Defining folk 

An Erica Wheeler primer

Well, here’s how not to start off an interview with folk singer Erica Wheeler: Ask her if she agrees that one of the biggest problems facing folk music is the impoverished lexicon for writing about it. (Top three worn-out adjectives: “poignant,” “rootsy,” “evocative.” Number one worn-out verb: “weave.” Seriously, at this point isn’t every folk singer weaving rootsy songs with poignant, evocative lyrics?). Objection, your honor.

“Okay, wait a second,” says Wheeler, “so are you trying to say that there are more ways to describe rock music? I wouldn’t say so. It’s hard to describe music, no matter what kind of music it is. I don’t think that’s true at all.”

Objection sustained. But I really was going somewhere with my line of questioning: What do terms like “Americana,” “contemporary folk” and “alt-country” really mean—not to the reviewers, but to the artist whose music is being reviewed? So I presented Wheeler, over the telephone, with a list of words and phrases that have appeared frequently (or at least once) in articles about her, and the Massachusetts native provided her definitions, annotations and general impressions.

Contemporary folk: “I think of contemporary folk as being a descriptive narrative of one’s life—the people you meet, the people you love, the places they live. It’s also a way to distinguish it from folk music that came out of the ‘50s and ‘60s, which was more mountain music and ballads. Contemporary folk is more like Dylan or Joni Mitchell, talking about things that are going on today. And there were different issues in the ‘70s than there are now—I think a lot of people ended up writing about relationships and how to do them better. As for running out of adjectives to describe folk music, I think what I do that sets me apart from a lot of other songwriters is incorporate a strong sense of place into my music. Place is almost like a character. There’s a Grammy category for contemporary folk now, you know, but mostly I think we’re way below the radar.”

Folkies who matter: “That’s so funny—I know what review that’s from! I’ve been touring for 10 years, and when I started out it was very difficult to make a CD. It was very expensive. In the last five years or so, it’s gotten cheaper, and I think a lot of people have a couple of songs, so they make a CD, and they might not be ready to make a CD yet, you know what I mean? So there’s a real glut of packaged product that people have to sift through, including reviewers like yourself. I think it’s great that you can empower yourself by doing your own art without having to rely on a big corporation, but there’s also something to be said for honing your craft and waiting until the fruit is ripe, that kind of thing. So I think that when that reviewer wrote ‘folkies that matter,’ he was flattering me by saying that I was sort of like the cream rising to the top. I don’t want to toot my own horn that way, but that’s what that reviewer was trying to say.”

Alt-country: “There’s just a couple of corporations that own almost all the radio in America right now, and they define what music is, and that’s pretty awful. So there’s this slick country with certain values to it, and alt country is people like Lyle Lovett, Nancy Griffith, Steve Earle. Anybody who has a little bit of grit or uniqueness or maybe even an opinion [laughs] that might ruffle some feathers is alternative country. When I’m driving in the car and I don’t have any CDs, I land on country and I stay there because it’s easy on the ears, but then the lyrics get to me and I have to find something else. I think if the Dixie Chicks or Shawn Colvin never had a band, they’d be considered folk. It’s that acoustic sound versus that full-band sound. If I had a band behind me, it wouldn’t be folk anymore. It would be country or pop or something else.”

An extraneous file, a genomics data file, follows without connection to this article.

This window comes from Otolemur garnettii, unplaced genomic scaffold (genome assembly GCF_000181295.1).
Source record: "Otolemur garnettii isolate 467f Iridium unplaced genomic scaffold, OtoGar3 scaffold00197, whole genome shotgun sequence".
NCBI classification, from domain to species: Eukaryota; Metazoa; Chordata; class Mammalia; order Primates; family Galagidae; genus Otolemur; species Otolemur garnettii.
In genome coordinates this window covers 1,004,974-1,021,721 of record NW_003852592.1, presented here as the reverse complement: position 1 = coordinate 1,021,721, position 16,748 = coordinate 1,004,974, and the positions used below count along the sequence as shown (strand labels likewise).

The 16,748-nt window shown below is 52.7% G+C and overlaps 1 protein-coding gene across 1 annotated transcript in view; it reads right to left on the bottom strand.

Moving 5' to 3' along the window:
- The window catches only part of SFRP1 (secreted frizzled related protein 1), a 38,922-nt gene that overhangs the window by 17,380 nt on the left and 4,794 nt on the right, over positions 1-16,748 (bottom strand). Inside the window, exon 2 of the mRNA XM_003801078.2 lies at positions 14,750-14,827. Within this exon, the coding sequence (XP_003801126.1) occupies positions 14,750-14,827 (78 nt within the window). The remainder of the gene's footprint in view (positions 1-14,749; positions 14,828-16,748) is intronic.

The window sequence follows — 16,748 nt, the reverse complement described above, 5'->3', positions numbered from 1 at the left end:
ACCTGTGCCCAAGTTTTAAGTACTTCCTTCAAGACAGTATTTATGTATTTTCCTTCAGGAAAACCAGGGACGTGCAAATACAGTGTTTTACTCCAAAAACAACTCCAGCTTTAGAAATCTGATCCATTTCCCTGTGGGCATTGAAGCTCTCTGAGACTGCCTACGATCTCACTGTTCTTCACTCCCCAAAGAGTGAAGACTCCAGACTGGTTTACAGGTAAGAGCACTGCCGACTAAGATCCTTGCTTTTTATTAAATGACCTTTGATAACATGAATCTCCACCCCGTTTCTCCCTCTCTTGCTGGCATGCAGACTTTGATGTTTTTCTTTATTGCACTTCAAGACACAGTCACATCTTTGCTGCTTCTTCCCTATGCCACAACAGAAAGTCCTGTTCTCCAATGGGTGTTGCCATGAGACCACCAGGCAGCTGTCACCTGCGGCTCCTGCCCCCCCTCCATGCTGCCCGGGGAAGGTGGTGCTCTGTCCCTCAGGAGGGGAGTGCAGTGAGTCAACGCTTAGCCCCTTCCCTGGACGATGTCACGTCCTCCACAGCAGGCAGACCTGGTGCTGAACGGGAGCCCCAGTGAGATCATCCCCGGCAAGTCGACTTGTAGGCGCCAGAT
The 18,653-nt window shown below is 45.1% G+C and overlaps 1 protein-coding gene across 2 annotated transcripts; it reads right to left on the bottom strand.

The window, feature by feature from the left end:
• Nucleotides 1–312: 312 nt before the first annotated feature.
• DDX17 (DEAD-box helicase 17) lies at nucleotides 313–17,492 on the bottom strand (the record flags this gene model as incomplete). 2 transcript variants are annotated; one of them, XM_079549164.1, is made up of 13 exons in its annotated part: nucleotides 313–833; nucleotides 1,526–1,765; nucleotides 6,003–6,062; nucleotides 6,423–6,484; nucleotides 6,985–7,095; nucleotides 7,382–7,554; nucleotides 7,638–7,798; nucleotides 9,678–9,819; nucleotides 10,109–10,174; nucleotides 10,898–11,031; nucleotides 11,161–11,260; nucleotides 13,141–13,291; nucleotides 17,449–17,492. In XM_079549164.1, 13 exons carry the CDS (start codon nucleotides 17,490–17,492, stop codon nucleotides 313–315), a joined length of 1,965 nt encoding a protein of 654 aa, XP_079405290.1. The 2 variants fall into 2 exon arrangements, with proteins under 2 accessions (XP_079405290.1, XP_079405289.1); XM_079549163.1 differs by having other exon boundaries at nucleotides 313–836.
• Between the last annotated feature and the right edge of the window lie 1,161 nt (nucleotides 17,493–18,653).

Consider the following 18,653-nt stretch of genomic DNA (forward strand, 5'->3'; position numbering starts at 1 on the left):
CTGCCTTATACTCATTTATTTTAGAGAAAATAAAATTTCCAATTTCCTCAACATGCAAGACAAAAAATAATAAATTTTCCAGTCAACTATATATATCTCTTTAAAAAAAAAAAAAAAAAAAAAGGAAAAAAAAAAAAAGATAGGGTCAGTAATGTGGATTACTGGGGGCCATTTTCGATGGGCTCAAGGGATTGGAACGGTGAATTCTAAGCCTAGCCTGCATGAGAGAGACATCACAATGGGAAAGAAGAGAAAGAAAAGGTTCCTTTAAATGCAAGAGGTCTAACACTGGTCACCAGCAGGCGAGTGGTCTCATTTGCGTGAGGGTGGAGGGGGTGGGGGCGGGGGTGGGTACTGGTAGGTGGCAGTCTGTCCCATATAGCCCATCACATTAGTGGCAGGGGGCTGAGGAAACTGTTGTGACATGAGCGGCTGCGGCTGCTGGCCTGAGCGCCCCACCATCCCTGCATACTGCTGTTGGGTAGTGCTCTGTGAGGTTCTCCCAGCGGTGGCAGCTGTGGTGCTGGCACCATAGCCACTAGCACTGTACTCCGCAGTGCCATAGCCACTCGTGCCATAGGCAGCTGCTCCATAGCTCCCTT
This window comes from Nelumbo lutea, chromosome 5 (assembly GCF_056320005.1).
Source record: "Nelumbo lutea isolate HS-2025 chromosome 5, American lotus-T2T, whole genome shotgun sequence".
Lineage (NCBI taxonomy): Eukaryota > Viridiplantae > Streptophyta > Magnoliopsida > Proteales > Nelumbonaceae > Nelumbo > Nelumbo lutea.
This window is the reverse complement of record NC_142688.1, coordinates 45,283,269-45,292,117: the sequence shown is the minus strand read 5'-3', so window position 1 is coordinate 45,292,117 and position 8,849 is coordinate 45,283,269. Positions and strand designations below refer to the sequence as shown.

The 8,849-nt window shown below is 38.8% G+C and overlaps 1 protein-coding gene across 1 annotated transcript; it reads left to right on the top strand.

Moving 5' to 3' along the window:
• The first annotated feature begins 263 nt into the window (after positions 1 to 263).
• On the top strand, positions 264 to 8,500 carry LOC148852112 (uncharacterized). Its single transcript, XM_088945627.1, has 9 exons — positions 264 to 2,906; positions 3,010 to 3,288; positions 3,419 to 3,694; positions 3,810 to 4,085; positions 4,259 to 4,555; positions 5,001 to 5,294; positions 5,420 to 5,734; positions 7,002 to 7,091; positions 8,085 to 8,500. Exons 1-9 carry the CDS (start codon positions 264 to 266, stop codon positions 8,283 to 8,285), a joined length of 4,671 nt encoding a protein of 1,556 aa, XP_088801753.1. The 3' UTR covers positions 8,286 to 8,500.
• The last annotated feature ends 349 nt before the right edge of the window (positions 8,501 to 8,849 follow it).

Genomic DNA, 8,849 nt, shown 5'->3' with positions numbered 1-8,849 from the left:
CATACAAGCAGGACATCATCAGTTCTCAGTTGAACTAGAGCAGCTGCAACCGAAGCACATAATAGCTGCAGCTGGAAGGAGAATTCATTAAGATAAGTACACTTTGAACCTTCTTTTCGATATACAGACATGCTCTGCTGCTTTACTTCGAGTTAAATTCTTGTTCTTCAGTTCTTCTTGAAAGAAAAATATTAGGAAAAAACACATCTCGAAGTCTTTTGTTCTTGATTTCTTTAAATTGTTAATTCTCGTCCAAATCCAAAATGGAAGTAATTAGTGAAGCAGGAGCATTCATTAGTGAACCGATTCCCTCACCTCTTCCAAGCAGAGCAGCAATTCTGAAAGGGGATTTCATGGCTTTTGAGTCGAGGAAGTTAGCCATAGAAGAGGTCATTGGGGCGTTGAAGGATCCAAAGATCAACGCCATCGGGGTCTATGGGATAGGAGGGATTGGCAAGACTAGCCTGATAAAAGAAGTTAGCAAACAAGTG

Successful folksinger: “When I think of that term, I think of somebody like Greg Brown. He tours around, he sells out rooms, and just knowing him and having opened for him a bunch, I think he’s really just who he is. He’s very authentic and true to himself. He’s just living the life of the troubadour-poet, singing about his life and what matters to him and making a decent living at it. At least, it seems like that to me. I try to find that balance between fun and work, and it’s really a lifestyle. I love to travel and go places, and a lot of my fan base is in the West because I really like to travel here. But it can take a toll to feel like you’re a drifter all the time. My fantasy life would be a 10-day tour a month, and then working the other two weekends locally. That’s why I live in New England. It’s hard to make a living playing music in the West. In New England, you have a coffeehouse every 40 miles, so it’s possible to come home every night but still be working.”

Coffeehouse circuit: “The whole coffee explosion that’s happened in the last 10 years has been great for folk music! It’s not a bar—people aren’t being naughty, they’re sitting down and listening! But again, it comes back to the glut thing. Performers play for tips in a coffeehouse, so people get used to hearing, um, not-great-caliber folk musicians. Because there’s a lot of people who will play for tips. But you’ve gotta start somewhere, right? I did that for a long time.”

Missoula (Wheeler herself came up with this category): “The reason why I love Missoula, and I’ve played there twice before, is that there’s such a strong environmental interest in a lot of people who live there. I’d like readers who haven’t heard my music to know that about me—that I come from an environmental background and that my music has that sense of place. When I go to Missoula, I always meet so many people that I’d like to get to know, so I want them to know that about my music.”

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